Child dies after being struck by flying debris at monster truck show
A three-day monster truck show at the Tacoma Dome will go on as planned today and tomorrow following the death of a child and injury of a man at Friday night's opening event
Seattle Times staff reporter
The 6-year-old Puyallup boy who died after being struck in the head by a metal object at a monster-truck show at the Tacoma Dome was a "kid's kid" who loved trucks and dirt.
Sebastian Hizey was shy around strangers but was fun-loving and had been looking forward to his first truck show where he didn't have to wear earplugs, said Marty Dwyer of Puyallup, the former husband of Sebastian's stepmother. The shows were a bit too loud for him when he was younger but he got used to the noise as he grew older, Dwyer said.
Promoters of the truck show say they haven't determined what caused the metal object to fly into the grandstands Friday night, striking Sebastian's head.
Sebastian then fell into the lap of Dwyer's 10-year-old daughter, who began to yell, "Sebastian, Sebastian," Dwyer said. That's when people saw that the boy was bleeding.
Sebastian was pronounced dead at Mary Bridge Children's Hospital, the Pierce County Medical Examiner's office reported Saturday. An autopsy will take place today.
Sebastian's family issued a statement saying the boy suffered severe brain trauma when he was hit by a 7- to-12-pound, Frisbee-sized metal ring from a truck.
The statement said the family "is grief-stricken and angry."
Another spectator, a man who was not identified by authorities, was also injured by a flying object and was taken to a hospital.
Feld Motor Sports, which promoted the event, said in its own statement: "This type of incident has never happened before in the history of Monster Jam events. All of us at Feld Motor Sports and all the Monster Jam drivers and crew extend our deepest sympathies to the families involved. We will continue to investigate this incident and will provide additional information as it becomes available."
The accident happened during the first of five planned Monster Jam shows at the Dome through Sunday. The Dome's administrative office said all shows would go on as scheduled.
Spokesmen for the Tacoma fire and police departments said they don't know what caused the accident, which occurred around 9:40 p.m. "It was a mechanical problem or a failure and parts blew into the stands," Tacoma Police Sgt. Mark Fulghum said.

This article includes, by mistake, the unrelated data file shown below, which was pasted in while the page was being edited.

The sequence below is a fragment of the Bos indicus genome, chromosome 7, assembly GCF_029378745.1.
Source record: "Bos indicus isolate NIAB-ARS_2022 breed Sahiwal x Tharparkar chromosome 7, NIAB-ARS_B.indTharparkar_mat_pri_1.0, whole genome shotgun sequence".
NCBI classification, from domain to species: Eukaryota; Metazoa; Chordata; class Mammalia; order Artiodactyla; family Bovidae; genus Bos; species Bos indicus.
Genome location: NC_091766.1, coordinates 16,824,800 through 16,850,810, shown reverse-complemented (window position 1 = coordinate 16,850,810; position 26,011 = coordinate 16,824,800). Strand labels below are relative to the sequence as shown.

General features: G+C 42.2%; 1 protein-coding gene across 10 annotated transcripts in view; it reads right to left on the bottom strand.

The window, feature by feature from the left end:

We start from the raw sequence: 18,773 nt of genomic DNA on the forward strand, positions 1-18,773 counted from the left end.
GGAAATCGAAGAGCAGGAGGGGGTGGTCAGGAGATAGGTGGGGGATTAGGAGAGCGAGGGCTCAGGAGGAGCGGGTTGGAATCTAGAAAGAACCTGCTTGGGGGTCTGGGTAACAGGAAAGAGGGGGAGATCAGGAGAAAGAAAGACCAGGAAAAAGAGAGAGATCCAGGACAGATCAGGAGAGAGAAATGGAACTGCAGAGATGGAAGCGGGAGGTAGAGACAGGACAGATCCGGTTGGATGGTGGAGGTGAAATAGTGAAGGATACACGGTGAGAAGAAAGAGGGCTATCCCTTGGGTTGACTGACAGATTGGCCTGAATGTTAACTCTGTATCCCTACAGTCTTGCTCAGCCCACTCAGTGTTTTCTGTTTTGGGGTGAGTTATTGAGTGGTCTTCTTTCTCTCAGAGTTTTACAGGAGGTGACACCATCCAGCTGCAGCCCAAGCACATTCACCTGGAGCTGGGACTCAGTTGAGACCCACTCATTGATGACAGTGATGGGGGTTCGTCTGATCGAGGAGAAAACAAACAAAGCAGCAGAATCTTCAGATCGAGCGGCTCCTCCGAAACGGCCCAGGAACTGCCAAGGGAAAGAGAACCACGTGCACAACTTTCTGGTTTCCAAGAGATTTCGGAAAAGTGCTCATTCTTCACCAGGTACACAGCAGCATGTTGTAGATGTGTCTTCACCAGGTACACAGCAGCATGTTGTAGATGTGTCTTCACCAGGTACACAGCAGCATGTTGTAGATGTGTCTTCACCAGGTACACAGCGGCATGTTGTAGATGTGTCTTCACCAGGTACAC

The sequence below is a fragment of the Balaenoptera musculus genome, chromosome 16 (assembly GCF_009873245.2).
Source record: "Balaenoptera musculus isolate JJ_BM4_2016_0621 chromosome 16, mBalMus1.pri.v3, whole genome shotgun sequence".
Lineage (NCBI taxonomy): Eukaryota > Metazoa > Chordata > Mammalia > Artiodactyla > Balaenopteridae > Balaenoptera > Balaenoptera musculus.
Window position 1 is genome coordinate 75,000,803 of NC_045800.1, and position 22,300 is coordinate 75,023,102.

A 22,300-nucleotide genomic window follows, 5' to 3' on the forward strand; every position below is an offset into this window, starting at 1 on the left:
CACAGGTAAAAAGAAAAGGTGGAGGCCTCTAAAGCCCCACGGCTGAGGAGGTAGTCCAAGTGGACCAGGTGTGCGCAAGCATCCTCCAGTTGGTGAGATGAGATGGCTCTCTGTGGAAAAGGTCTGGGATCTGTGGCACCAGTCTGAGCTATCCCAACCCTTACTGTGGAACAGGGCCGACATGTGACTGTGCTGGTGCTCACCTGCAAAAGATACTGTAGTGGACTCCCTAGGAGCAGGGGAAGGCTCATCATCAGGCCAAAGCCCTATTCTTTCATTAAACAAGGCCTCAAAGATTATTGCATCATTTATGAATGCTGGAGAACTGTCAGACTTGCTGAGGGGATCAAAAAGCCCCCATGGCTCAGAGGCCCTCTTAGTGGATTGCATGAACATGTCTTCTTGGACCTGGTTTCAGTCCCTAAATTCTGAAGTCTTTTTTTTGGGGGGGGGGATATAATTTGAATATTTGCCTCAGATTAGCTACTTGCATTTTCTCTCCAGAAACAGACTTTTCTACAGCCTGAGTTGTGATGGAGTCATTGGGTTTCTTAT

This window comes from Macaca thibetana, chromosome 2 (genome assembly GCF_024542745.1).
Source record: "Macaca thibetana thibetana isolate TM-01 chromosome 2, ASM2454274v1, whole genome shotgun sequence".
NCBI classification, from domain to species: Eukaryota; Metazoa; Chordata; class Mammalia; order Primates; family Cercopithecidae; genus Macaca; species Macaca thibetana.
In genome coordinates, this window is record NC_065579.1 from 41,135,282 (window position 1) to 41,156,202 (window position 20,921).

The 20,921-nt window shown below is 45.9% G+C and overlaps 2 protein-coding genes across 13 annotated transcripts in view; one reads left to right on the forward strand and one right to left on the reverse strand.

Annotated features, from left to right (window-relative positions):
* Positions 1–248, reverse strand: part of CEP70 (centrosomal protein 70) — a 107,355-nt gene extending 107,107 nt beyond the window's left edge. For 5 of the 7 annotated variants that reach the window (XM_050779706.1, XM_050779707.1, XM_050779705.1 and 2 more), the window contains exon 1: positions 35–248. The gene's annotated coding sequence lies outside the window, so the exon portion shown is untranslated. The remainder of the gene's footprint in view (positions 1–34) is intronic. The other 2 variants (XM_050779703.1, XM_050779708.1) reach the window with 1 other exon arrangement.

Paramedics who were standing by — standard practice at major events — treated the victims, performing CPR on the child and transporting both victims to local hospitals, Fire Department Assistant Chief Dan Crotty said Saturday.
"The only thing I know at this point is there was some kind of accident that happened on the field and debris went into the stands."
City officials issued a statement saying they were "deeply saddened and our hearts go out to the families. ... The Tacoma Dome takes the safety of its customers very seriously, and we are working with Feld Motor Sports, the promoters of Monster Jam, to investigate the accident and ensure the safety of guests at the remaining shows this weekend."
After the accident Friday night, police took photographs and witness statements, and gathered any objects that might have gone into the stands, city spokesman Rob McNair-Huff said. He said at least one piece of metal "flew off the truck."
City officials and Feld Motor Sports representatives met Saturday to talk about how to insure the safety of spectators at the remaining events, McNair-Huff said.
Bill Easterly, Feld's senior director of operations, said it wasn't clear what caused the accident and declined to say what object or objects struck the victims. The truck involved was taken out of use while the company investigates, he said.
Monster Jam, which has taken its big-truck shows around the country for about 25 years, was acquired by Feld last September.
Christine Moe, who was at the event, told KING TV a truck came apart while heading toward the end of the grandstands during the freestyle competition right after intermission.
"Parts were falling off and a piece flew up and hit a little boy," Moe said.
Witnesses said a red truck was doing doughnuts — driving in tight circles — when debris flew 30 to 50 feet over a safety barrier and into the stands. Some told the TV station they had to throw cups off the stands to get the attention of medics.
It was not clear Saturday whether any public agency will conduct its own investigation. Police spokesman Fulghum said he doesn't expect a full police probe because it was "more an industrial-type accident."
Elaine Fischer, spokeswoman for the State Department of Labor and Industries' safety program, said her agency wouldn't likely get involved because it wasn't a workplace-safety issue or one of the two kinds of public-safety issues it regulates: amusement park rides and go-carts.
Reporter Janet I. Tu contributed to this report. Material from The Associated Press is also included. Keith Ervin: 206-464-2105 or firstname.lastname@example.org
Information in this article, originally published Jan. 17, 2009, was corrected Jan. 17, 2009. An earlier version incorrectly spelled the victim's name.
Copyright © 2009 The Seattle Times Company
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